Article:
Nobling (a villamy. This will (eventually) allow you to create a nobleman (more detail below). Once created, you can attack the village with a force containing this nobleman. If he doesn't get killed, he will reduce the loyalty of the village by a random value from 20 to 35. By repeating this process several times (3 to 5), you can eventually reduce the loyalty of that village to 0. At that point, you will have successfully nobled the village, and thus gained control of it.
- How to I make a nobleman?
This largely depends on what world you're in. In world 1tor is the number of packs. A pack is equivalent to 28000 wood, 30000 clay and 25000 iron. The number of packs required increases by 1 per nobleman. For example, your first nobleman will cost 1 pack. Your second will cost 2 entirely different packs. Once you have enough packs and have room in your academy (And 100 farm space) for a nobleman, you may educate a nobleman. On worlds 5-7, you may have as many noblemen as you wish per academy. (There are no such things as academy levels) Packs are now called gold coins.enough gold coins and enough farm space to create a nobleman, you must pay 40000 wood, 50000 clay and 50000 iron. For example, your first nobleman will cost 1 gold coin and 40K wood, 50K clay and 50K iron. Your second nobleman will cost 2 entirely different gold coins and 40K wood, 50K clay and 50K iron.
- What villages can be nobled?
You can noble basically all villages except the village you are sending your noble from, so this also includes your other village(s) and abandoned villages.
First ennoblement Edit
The first ennoblement is probably the most important one you'll ever make. If it doesn't succeed, you are in big trouble, but if you manage to noble a big village with almost no resistance of the other player, you find yourself in a good situation.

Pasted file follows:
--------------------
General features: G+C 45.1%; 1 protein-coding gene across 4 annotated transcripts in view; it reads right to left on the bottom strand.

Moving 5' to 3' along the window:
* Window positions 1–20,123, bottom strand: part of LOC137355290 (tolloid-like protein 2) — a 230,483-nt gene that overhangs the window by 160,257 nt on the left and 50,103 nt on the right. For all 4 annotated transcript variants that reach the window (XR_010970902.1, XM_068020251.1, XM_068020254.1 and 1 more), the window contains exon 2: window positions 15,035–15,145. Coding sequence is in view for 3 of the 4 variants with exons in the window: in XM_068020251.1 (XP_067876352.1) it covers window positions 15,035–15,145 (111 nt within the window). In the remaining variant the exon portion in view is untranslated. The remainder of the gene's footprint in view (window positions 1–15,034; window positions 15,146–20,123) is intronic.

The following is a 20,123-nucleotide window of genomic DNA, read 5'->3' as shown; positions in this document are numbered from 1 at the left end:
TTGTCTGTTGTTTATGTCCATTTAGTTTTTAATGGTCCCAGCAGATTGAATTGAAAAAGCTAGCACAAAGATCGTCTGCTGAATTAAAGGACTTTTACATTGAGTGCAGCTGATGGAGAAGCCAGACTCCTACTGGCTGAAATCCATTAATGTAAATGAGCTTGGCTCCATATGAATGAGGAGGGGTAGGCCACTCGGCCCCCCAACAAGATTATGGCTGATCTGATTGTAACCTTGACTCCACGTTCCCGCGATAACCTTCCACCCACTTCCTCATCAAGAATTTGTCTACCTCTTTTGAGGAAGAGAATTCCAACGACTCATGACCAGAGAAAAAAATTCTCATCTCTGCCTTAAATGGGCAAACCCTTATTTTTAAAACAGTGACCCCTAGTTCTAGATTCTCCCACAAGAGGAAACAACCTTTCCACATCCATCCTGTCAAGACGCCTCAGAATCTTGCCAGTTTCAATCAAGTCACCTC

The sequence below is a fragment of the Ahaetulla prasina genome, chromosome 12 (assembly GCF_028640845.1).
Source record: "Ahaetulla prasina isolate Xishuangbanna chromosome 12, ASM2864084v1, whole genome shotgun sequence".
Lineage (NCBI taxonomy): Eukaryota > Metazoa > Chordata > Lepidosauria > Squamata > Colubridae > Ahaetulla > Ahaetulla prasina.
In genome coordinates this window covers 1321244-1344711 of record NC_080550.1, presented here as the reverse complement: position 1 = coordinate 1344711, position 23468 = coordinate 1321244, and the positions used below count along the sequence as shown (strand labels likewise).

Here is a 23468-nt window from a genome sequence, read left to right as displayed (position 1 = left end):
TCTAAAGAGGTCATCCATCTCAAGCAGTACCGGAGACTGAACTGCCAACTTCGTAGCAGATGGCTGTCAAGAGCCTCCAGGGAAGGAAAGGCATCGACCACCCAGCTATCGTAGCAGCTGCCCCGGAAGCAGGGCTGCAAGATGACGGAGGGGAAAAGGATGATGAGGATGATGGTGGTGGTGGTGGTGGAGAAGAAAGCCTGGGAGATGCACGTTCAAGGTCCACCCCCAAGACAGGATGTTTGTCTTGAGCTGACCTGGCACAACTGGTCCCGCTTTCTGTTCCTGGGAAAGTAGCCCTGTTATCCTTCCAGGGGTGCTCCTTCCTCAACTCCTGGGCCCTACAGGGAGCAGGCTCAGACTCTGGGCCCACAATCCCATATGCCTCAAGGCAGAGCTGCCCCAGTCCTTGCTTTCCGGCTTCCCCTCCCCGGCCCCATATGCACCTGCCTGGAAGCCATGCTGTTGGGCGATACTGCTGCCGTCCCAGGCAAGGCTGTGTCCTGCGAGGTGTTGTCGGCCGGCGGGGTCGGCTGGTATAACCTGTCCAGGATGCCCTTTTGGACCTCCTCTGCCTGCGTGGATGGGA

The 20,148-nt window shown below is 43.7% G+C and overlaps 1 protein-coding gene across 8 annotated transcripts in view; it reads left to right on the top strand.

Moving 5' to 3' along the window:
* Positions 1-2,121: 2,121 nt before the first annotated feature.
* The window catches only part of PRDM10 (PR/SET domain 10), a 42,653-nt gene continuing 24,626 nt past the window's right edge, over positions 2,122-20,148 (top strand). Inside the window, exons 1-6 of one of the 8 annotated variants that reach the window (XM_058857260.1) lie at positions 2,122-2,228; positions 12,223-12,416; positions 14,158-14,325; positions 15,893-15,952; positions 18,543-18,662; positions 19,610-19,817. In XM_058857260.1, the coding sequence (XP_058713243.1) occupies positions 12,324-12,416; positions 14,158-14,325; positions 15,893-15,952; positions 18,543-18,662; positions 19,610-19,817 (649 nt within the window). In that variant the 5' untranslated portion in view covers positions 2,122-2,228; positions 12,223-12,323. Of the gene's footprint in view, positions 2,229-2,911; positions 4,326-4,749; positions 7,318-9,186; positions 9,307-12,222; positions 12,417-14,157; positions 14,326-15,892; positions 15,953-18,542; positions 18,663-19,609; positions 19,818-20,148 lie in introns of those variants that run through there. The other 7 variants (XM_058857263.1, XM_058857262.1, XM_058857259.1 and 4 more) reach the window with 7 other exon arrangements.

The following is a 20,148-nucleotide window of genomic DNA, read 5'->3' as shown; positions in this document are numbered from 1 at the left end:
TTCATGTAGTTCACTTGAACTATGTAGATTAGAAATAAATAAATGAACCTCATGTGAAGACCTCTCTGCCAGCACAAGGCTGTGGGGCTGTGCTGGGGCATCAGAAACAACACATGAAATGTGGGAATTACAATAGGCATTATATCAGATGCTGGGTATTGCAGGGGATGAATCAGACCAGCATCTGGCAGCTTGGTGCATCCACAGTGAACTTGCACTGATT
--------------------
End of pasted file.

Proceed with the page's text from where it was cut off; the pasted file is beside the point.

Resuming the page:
With only one village under your command and a ridiculous amount of troops, you don't have the luxury to do risky things, this has to work if you want to stay in the competition.
- Target picking
Pick a realistic target, make sure you can beat him. On the other hand, your future village should be as big as possible so you have less to build up yourself later on. In other words: you have to find a healthy balance between the risk of falling behind on your area by taking a too small village and the risk of falling behind or even getting destroyed by picking a too strong target. The choice you make is highly dependent on your personal playing style and preferences, but I can give you some general guidelines: For the first ennoblement abandoned villages are completely out of the question (unless you get the luck of getting a high point village abandon near you) and targets under 1000 points should be avoided as well, in general people try to get a village of at least 1500 points. This should be a minimum, ennoblements of 2000 points are of course better and if you manage to get a village of 2500 points, you can say you have done very well. Another important factor is time. Because your noble is so slow and loyalty regenerates, you need to pick a target that is relatively close to you.
- Preparing for the ennoblement
The key to success is surprise, the faster less you can give your target the time to prepare and defend, the better. Therefore, you should make sure your army and nobleman are standing before you even scout your target. When you have a reasonable army standing, you can pick a target and scout it. Once you get the report, see if you can defeat that army by using the simulator that can be found in your Rally Point. If you can certainly defeat it, send your offensive army to the village to clear it (don't send your nobleman with it), if you can't defeat it with certainty, wait and build your army until it is big enough or search another target.
- Nobling a village
If you have sent your army to the village, send another attack with your noble to the village or wait for the initial army to return to send it with your noble (make sure your noble is protected by some troops in any case). Now repeatedly attack that village with your noble to bring down the loyalty.
- There is absolutely no point in sending multiple nobles in the same attack, the attack will still only reduce the loyalty with a value between 20 and 35 (that's why they use noble trains).
- A nobleman will die when 50% of the attacking army dies, so make sure that doesn't happen as the attack won't reduce the loyalty when the nobleman died.
- Once a village is conquered, the nobleman that reduced the last bit of loyalty will vanish; the nobleman assumes the lead role in the village and cannot be used for further nobling purposes.
--Iceco 15:01, 9 July 2007 (UTC)